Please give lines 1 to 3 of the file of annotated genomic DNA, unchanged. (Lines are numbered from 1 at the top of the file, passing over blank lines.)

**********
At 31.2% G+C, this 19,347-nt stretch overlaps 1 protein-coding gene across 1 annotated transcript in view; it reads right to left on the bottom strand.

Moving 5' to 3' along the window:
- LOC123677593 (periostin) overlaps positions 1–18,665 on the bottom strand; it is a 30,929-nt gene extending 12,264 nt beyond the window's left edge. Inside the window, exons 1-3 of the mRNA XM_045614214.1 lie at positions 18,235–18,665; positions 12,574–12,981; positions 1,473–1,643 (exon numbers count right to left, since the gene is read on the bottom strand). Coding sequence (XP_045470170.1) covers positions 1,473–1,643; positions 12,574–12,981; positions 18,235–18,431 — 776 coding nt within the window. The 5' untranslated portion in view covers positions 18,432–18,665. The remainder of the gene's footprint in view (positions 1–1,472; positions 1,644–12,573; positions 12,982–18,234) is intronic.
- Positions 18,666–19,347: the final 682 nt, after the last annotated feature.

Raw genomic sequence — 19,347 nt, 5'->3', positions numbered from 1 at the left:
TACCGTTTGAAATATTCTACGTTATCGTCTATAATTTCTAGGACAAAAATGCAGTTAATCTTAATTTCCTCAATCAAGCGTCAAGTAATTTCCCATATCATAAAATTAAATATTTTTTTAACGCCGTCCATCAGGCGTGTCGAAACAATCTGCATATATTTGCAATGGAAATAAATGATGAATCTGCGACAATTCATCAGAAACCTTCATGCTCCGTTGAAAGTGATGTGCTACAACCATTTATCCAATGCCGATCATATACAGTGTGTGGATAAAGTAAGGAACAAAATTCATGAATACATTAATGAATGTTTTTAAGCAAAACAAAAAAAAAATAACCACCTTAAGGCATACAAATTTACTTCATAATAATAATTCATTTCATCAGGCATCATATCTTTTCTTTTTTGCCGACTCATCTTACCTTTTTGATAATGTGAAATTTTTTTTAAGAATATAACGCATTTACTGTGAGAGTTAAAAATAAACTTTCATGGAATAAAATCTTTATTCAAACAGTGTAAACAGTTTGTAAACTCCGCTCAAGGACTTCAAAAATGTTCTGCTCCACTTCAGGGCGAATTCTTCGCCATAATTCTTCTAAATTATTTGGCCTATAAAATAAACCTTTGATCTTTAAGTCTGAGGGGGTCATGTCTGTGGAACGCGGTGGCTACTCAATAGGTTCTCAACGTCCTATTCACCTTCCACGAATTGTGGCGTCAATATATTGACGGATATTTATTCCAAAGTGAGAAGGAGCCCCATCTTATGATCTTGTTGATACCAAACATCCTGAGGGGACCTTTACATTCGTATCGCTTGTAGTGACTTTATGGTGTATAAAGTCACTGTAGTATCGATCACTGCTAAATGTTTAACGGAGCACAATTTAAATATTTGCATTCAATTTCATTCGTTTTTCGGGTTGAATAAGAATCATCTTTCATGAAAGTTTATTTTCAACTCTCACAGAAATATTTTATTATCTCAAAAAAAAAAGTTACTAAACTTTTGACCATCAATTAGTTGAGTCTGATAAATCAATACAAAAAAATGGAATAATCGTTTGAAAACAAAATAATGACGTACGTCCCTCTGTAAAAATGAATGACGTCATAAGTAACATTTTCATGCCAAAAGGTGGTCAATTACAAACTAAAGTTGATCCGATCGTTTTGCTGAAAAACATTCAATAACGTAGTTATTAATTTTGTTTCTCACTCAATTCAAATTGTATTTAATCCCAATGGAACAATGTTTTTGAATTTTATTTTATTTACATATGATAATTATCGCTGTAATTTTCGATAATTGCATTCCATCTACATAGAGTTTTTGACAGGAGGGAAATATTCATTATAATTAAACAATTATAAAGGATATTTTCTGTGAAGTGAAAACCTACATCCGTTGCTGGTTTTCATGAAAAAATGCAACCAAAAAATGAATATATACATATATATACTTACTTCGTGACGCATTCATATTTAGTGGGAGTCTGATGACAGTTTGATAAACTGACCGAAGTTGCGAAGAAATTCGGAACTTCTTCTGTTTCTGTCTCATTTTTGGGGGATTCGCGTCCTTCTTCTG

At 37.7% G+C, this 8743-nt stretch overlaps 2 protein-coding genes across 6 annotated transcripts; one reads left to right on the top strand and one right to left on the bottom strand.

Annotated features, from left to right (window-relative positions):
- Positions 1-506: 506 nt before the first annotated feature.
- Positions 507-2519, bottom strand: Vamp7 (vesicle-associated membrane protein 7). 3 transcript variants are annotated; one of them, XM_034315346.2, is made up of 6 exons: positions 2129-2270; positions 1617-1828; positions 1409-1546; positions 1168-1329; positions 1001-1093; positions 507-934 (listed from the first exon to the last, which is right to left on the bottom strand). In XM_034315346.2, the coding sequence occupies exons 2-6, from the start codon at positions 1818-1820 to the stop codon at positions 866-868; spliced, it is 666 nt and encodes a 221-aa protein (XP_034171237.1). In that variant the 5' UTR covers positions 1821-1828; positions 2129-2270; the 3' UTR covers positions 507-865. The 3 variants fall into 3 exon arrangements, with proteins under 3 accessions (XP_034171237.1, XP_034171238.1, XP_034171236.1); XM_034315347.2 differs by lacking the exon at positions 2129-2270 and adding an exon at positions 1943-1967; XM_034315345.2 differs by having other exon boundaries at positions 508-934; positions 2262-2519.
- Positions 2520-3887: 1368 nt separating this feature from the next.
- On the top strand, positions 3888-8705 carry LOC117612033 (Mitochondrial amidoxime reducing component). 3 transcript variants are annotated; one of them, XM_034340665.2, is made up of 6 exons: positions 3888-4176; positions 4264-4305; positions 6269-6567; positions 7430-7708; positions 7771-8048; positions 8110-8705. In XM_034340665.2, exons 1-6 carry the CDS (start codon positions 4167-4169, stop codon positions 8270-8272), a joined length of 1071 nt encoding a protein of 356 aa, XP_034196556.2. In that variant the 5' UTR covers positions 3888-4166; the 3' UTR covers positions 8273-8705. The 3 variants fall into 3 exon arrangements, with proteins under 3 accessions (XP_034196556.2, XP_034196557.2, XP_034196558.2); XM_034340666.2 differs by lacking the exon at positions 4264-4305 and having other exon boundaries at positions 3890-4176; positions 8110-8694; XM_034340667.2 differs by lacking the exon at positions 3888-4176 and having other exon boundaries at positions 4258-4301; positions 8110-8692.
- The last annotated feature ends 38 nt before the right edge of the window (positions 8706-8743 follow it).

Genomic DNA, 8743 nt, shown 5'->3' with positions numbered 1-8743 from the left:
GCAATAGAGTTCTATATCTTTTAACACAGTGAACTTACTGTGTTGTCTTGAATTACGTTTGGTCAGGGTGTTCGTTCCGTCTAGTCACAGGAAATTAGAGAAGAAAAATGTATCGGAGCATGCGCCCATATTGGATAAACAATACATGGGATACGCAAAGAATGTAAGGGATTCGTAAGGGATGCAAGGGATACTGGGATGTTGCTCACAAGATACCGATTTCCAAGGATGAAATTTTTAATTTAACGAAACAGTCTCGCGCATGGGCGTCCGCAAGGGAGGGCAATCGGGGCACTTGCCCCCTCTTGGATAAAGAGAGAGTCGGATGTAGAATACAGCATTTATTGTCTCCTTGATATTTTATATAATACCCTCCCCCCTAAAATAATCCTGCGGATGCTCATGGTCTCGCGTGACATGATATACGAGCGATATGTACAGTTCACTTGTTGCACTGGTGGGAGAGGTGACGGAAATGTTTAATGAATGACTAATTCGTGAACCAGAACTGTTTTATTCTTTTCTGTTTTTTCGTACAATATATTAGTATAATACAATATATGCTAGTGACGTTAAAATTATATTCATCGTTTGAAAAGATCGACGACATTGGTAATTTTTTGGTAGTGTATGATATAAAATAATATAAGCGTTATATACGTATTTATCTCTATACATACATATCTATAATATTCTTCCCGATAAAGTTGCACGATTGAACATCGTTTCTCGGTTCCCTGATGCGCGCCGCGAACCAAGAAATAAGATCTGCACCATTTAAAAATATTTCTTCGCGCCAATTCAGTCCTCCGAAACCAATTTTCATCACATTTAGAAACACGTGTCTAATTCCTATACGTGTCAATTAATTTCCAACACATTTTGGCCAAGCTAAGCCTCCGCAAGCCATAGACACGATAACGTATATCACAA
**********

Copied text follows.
At 31.2% G+C, this 19,347-nt stretch overlaps 1 protein-coding gene across 1 annotated transcript in view; it reads right to left on the bottom strand.

Moving 5' to 3' along the window:
- LOC123677593 (periostin) overlaps positions 1–18,665 on the bottom strand; it is a 30,929-nt gene extending 12,264 nt beyond the window's left edge. Inside the window, exons 1-3 of the mRNA XM_045614214.1 lie at positions 18,235–18,665; positions 12,574–12,981; positions 1,473–1,643 (exon numbers count right to left, since the gene is read on the bottom strand). Coding sequence (XP_045470170.1) covers positions 1,473–1,643; positions 12,574–12,981; positions 18,235–18,431 — 776 coding nt within the window. The 5' untranslated portion in view covers positions 18,432–18,665. The remainder of the gene's footprint in view (positions 1–1,472; positions 1,644–12,573; positions 12,982–18,234) is intronic.